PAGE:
This is a work that can only be by a great architect.
The authorship of Brunelleschi
Brunelleschi is believed to be the architect of the Pazzi Chapel, commissioned by Andrea de’ Pazzi in 1429, but actually there are no records of this, and we don’t know how much of the work was completed under his direction before he died in 1446. As with other buildings planned by Brunelleschi, later architects altered shapes and artists added decoration in response to changing needs and styles. When it comes to the serene interior of the Pazzi Chapel, it’s hard to imagine who else might be responsible for it. We associate the name of Brunelleschi with great feats. Yet there are still those who sustain that the Pazzi Chapel is not by him at all. Which means that 550 years later, there may be a truly great Renaissance architect who remains unidentified.
There is a part of the Pazzi Chapel that we can be quite sure is not by Brunelleschi. That is the highly decorative loggia out front. Although carefully constructed to reflect the interior floor plan, maintaining the division of two side “bays” and a central space, the loggia and its lovely central cupola block an oculus window located on the facade of the chapel. Surely intended to increase light inside, this window has been walled up. A date stamped on a brick found above the cupoletta says July 10, 1461.
One of the things I have been trying to figure out is what the function of this loggia is. The arched portico structure is open on three sides, only connected to the facade of the chapel. We can think of it in line with the loggia at the Innocenti, one of Brunelleschi’s earliest known works, yet it is not nearly as functional. (Click here for an article about the function of the loggia as an architectural element, and here for a story of the Innocenti as an institution.) Rain enters under the front and sides of the loggia so that you only stay dry in its middle. While you can walk around the rest of the cloister and keep dry under its arches, the Pazzi Chapel loggia does not connect to the other coverings. So what was it for?
While the shape of this structure is “Brunelleschian”, it is hard to imagine the master of purity ordering something so highly sculpted (though within any artist’s career there is a lot of room for variation). Standing under the loggia, there are two barrel vaults in the central bay that have high-relief rosettes set between acanthus bands sculpted in pietra serena. The central cupoletta is totally encrusted by maiolica flowers by Luca della Robbia, with the patron’s coat of arms at the centre (meaning it can’t date to after the Pazzi Conspiracy of 1478). St. Andrew sits in a tondo above the door, two flying angels hold a medallion below there, and there is a row of terracotta cherubim along a frieze above the columns. The facade hasn’t been spared either; the cherubim motif is carried on there but carved in pietra serena, and architectural details divide up a flat area into what Paul Barolsky has interpreted as crosses (in reference to the name of the whole church). Above here is a strange little opening with a slanted roof that you might think was a functional balcony, but it’s not. It’s like someone wanted to make a textbook of all the decorations most common to the 15th century. And with all the record-keeping and storytelling of the Renaissance, we don’t know who did it.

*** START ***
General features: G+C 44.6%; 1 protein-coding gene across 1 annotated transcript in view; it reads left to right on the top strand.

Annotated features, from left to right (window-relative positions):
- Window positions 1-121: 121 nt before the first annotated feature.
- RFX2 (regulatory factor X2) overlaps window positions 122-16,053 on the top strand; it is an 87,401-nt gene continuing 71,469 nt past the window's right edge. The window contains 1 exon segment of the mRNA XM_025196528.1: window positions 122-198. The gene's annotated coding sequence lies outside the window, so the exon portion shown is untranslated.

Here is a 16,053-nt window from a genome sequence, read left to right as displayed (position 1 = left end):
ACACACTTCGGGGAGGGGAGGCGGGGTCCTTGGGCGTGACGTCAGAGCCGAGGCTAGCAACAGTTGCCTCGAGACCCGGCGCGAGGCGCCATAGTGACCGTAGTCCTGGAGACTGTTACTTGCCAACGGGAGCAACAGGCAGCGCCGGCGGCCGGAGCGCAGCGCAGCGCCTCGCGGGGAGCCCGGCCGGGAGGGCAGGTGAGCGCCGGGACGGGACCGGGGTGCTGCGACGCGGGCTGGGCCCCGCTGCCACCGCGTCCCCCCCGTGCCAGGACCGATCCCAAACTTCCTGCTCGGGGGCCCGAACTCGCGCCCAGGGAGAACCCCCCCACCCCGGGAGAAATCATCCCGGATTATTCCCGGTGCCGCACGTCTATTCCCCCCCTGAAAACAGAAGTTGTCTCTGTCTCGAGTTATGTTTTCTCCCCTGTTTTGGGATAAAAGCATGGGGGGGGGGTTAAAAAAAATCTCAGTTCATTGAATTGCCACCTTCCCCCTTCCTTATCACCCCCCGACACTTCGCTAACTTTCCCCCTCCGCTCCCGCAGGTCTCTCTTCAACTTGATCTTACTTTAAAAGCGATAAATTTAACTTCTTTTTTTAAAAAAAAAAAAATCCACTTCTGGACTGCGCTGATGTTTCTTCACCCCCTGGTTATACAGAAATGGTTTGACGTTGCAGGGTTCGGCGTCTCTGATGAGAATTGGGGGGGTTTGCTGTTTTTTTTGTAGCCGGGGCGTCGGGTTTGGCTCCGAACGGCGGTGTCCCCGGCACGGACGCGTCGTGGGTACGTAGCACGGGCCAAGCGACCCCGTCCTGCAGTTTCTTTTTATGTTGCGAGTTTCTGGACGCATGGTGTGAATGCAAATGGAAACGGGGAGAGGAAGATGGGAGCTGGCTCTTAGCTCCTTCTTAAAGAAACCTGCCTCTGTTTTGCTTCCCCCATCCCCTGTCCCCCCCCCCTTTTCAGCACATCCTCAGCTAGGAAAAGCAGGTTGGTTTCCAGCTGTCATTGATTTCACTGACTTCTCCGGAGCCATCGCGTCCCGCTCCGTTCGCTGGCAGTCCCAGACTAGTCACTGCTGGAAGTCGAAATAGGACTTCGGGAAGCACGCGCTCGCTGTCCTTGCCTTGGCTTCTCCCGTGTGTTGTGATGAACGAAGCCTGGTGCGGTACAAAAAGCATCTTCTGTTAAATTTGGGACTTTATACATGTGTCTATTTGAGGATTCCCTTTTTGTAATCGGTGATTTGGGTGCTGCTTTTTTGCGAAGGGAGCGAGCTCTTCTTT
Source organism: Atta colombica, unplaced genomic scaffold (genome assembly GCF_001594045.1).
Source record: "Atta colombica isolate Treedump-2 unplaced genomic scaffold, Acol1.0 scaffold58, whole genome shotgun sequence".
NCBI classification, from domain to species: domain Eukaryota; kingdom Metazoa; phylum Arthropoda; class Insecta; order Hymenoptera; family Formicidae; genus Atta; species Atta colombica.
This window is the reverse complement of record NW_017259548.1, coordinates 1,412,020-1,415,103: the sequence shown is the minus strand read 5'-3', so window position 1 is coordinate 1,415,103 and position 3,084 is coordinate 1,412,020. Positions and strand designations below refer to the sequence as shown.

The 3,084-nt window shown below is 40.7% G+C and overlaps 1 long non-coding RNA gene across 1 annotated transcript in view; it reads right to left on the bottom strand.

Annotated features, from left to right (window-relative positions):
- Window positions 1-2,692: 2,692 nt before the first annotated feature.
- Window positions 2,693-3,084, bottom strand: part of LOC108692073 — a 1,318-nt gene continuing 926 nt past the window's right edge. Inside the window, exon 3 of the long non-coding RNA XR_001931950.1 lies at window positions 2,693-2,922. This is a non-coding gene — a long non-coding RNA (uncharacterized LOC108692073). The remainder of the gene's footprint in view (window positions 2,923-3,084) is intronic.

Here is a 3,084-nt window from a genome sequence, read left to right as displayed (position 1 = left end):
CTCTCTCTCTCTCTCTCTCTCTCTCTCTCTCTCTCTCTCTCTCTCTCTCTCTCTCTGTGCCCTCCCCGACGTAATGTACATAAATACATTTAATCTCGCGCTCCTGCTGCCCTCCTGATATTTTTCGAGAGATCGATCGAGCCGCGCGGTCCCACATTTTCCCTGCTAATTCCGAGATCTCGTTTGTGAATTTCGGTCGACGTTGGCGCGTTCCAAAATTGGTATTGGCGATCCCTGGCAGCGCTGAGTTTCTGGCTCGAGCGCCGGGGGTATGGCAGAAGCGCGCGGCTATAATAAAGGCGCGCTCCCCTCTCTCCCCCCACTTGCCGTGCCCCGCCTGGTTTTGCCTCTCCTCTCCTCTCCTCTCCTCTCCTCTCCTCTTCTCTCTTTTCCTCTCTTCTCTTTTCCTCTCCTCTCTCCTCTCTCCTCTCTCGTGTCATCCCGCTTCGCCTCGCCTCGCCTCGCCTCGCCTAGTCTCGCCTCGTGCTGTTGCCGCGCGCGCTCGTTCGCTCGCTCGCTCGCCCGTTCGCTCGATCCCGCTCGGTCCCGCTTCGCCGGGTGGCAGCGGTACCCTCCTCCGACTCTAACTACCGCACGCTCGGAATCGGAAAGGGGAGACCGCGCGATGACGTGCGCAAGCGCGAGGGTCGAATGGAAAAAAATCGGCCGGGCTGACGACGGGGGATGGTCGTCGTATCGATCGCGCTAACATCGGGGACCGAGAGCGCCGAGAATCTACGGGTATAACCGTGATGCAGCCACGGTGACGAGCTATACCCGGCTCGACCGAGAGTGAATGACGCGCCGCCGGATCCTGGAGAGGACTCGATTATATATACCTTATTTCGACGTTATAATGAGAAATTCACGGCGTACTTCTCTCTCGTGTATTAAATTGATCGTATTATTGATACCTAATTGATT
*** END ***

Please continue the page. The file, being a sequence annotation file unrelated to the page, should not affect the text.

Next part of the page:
Restoration of the loggia
Unfortunately, these decorations are at major risk of deterioration. Not to sound too dramatic, but some of them are falling off. In recent interventions, restorers removed sizeable elements that literally came off to the touch, numbering and diagramming them in anticipation of the moment that they could do a complete restoration and reattach them. The reason this is happening is that pietra serena is a kind of sandstone. With time, call it entropy if you will, sandstone returns to its origins. It peels off on its surface, but also self-destructs from the inside.
You can see this damage if you look closely at the loggia in person. As a whole, it is extremely beautiful still, but the ornament won’t last long unless restorers can get in there and do their job. And that is the aim of the Kickstarter campaign that was launched today by Opera di Santa Croce: raise 95,000 USD or more by December 19, 2014, so that restoration can start early next year.
With Florence, Santa Croce and the Pazzi Chapel being “lovemarks”, important places we love, the cause seems like an obviously worthy one. And perhaps it is enough to say just that. But if you’re still reading after my 2000 word exploration of the chapel and its loggia, you know that there is also a deeper art historical reason to support this campaign. In one of the most studied cities by art historians, there is still a building that contains so many unknowns (and I’ve only touched on one or two of them here, there are actually more!). If we can’t solve it now, we need to leave the space intact so that people can study, and simply appreciate it, in the future.
Please share this post or the Kickstarter page on social media with the hashtag #CrazyforPazzi to help spread the word.